-The crate must be ONLY big enough for the dog to stand up and turn all the way around. If you get a larger one it will defeat the purpose. It's important to remember that a dog can only hold it for only 1 hour more that their age in months (i.e. a six month old dog should be able to hold it for 7 hours before using the bathroom). This will help you determine how long the dog can stay in the crate without being let outside...and when the dog is let out of the box you MUST take it straight to the choosen spot! DO NOT STOP, GO ALL THE WAY AND CARRY THE PUP SO THERE IS NO ROOM FOR ERROR! Stay outside until this happens...no matter how long it takes. I remember the long wait, but it never failed...my dog would go as soon as I'd bring her inside and I would become so frustrated. Eventually I realized that it's just a time consuming process and there was no way around it. -Buy some MIRACLE'S NATURE to clean up any mistakes. It will really save your carpet.-Reward your pup like crazy when they go outside. Get him all excited, say "good boy" in an excited voice, give them a treat. My dog still runs into the kitchen for a treat when she goes to the bathroom. -When you catch him in the act, clap your hands loudly and yell NO! This technique (clapping and saying "no" is a loud voice) will help with other problems like excessive barking and digging. Never use the dogs name in conjuction with this command. Pick him up and go straight to the spot. Don't let the pup see you clean the stain because it will lead him to think that is a way to get attention. It's best to ignore the deed if you did not catch the puppy in the act. Otherwise the attention factor will come into play. Sometimes even negative attention is welcomed by a puppy because it's something.-Paper training is not really housebreaking because the dog is allowed to relieve itself in the house, anytime it wants. These are 2 problems the crate can alieve. If the dog thinks it's okay to go in your house what will it think when it at someone else's? -Take your pup out first thing in the morning, then again after he eats. If he doesn't go the first time, do not take your eyes off of him until you are ready to put him out a 2nd time. The other time during the day should be scheduled according to the months/hours thing I talked about earlier. Also, so not give your pup access to food all day. Three times a day shoud be okay depending on the age. Always leave fresh water out and a few snacks in the kennel. The dog will probably turn the water over into the kennel so as an alternative you may just want to soak some dry kibble and leave that in the crate instead.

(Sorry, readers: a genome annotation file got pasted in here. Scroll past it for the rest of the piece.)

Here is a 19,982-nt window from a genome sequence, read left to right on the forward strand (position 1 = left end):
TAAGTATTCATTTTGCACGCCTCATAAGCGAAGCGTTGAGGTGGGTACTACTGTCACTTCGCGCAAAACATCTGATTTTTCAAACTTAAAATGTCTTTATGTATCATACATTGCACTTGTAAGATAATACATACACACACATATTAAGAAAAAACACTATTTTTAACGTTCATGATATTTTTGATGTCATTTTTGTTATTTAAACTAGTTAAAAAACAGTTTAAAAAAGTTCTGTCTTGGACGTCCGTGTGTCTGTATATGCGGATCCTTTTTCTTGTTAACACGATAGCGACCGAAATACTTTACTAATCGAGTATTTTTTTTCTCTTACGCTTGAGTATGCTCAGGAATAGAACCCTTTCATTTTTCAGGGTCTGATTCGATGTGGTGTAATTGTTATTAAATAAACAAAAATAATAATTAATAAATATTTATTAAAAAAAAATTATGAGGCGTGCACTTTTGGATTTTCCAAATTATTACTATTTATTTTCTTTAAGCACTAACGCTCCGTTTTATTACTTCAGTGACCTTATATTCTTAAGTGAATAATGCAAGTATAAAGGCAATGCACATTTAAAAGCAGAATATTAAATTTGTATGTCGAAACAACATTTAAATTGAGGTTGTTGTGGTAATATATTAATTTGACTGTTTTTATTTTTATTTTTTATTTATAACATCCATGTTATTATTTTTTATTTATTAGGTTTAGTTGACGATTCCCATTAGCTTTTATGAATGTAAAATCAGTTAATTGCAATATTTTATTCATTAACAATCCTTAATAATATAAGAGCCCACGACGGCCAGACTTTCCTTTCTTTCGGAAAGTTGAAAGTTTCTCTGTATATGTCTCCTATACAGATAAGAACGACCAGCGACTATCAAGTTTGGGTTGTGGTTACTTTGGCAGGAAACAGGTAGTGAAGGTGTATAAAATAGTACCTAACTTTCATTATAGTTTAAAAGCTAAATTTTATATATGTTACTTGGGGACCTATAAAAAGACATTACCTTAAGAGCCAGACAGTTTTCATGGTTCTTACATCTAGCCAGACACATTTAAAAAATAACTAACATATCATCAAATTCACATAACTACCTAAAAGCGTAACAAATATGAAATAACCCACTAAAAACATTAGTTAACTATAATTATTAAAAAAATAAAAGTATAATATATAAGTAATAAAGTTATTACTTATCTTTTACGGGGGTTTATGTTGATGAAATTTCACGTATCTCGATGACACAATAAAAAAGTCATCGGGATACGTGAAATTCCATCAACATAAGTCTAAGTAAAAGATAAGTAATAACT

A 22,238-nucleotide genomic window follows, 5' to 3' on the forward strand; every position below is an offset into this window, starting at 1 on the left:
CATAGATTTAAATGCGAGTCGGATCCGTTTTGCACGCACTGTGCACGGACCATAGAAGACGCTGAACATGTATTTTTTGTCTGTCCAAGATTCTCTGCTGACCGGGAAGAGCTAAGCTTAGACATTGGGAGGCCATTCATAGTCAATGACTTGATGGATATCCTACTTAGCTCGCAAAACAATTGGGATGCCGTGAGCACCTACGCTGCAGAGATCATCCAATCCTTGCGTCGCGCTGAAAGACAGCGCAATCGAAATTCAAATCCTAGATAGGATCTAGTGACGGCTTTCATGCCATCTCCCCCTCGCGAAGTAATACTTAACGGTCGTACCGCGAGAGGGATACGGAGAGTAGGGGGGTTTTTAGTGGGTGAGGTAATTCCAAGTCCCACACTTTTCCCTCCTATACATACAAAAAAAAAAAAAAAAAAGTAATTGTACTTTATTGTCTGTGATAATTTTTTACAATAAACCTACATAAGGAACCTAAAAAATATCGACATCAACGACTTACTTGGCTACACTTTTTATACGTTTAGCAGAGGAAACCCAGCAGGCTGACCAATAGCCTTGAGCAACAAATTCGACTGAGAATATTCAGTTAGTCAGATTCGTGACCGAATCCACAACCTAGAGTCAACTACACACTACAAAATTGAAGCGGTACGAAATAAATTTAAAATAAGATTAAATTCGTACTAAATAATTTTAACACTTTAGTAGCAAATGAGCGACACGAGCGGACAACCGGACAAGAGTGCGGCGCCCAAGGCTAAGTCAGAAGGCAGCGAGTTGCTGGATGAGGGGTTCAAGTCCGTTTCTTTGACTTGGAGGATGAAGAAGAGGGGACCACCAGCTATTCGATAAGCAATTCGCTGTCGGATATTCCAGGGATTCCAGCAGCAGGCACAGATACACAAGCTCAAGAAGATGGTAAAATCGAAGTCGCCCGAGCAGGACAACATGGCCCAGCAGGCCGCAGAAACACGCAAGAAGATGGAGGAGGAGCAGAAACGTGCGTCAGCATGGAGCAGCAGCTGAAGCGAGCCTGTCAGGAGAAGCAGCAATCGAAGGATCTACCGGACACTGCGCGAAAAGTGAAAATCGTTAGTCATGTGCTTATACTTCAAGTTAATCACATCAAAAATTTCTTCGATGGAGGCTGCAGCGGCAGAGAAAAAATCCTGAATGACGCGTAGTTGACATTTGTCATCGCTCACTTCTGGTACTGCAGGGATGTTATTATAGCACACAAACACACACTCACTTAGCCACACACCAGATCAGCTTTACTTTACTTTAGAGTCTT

Whatever you do look into the crate training and do it soon.
Call a local trainer or respectable pet supply dealer and get
their opinion. It's the ONLY thing that worked for me. I still
keep Bijoux confined to the kitchen because I'm not yet
comletely comfortable with letting her roam to chew things and
have the opportunity to soil the carpet. For some reason it
seems like dogs prefer the carpet! Once your pup has become
aware of the the place you choose (and it's outside) you may want
to keep a small, inexpensive rug by the door. Our dog had a
problem holding it until someone noticed her so she would always
go right in front of the door. We also hug some bells from the
door so she could let us know when she wants to go out. She'll
scratch the door and it turn hits the bells. Eventually we hope
she will realize what the bells do, if she hasn't already.
My maltese, Amanda, was paper trained when I got her and broke to outside very easily. So when I rescued a yorkie-mix I decided to first paper train him in a large room. All my floors are hardwood and I have some small throw rugs in the room I trained him in.
Well, stupid me, rather then picking up the throw rugs because they
were rally easy to clean, and the training pads had plastic on the
back, put the training pads on the throw rugs, though not necessarily
totally covering it. Naturally, Benjamin looked at the throw rug as
an underlying part of the part. I discovered that while he broke to
outside, it there was a time when I worked late and he was sort of still
young, if he couldn't hold it quite, he looked at the throw rug as okay to
use. I couldn't blame him, it was basically my fault. So then I had to
break him of the rug. So do learn from my stupidity.
A dog trainer I know had an alternative to the crating that would
also work if you are home (or combined with a crate for those
times when you are home, if you choose crate training.) He ssid
keep the dog on a leash and the leash around your arm when and if there is
any movement, pay attention to it. If it looks like a movement that is
leading to using the floor, immediately pick up the dog and take it outside
to its spot. I didn't try this, but he swears by it. In the meatime, be
patient, and really know that YOU are the one who has to do the work here.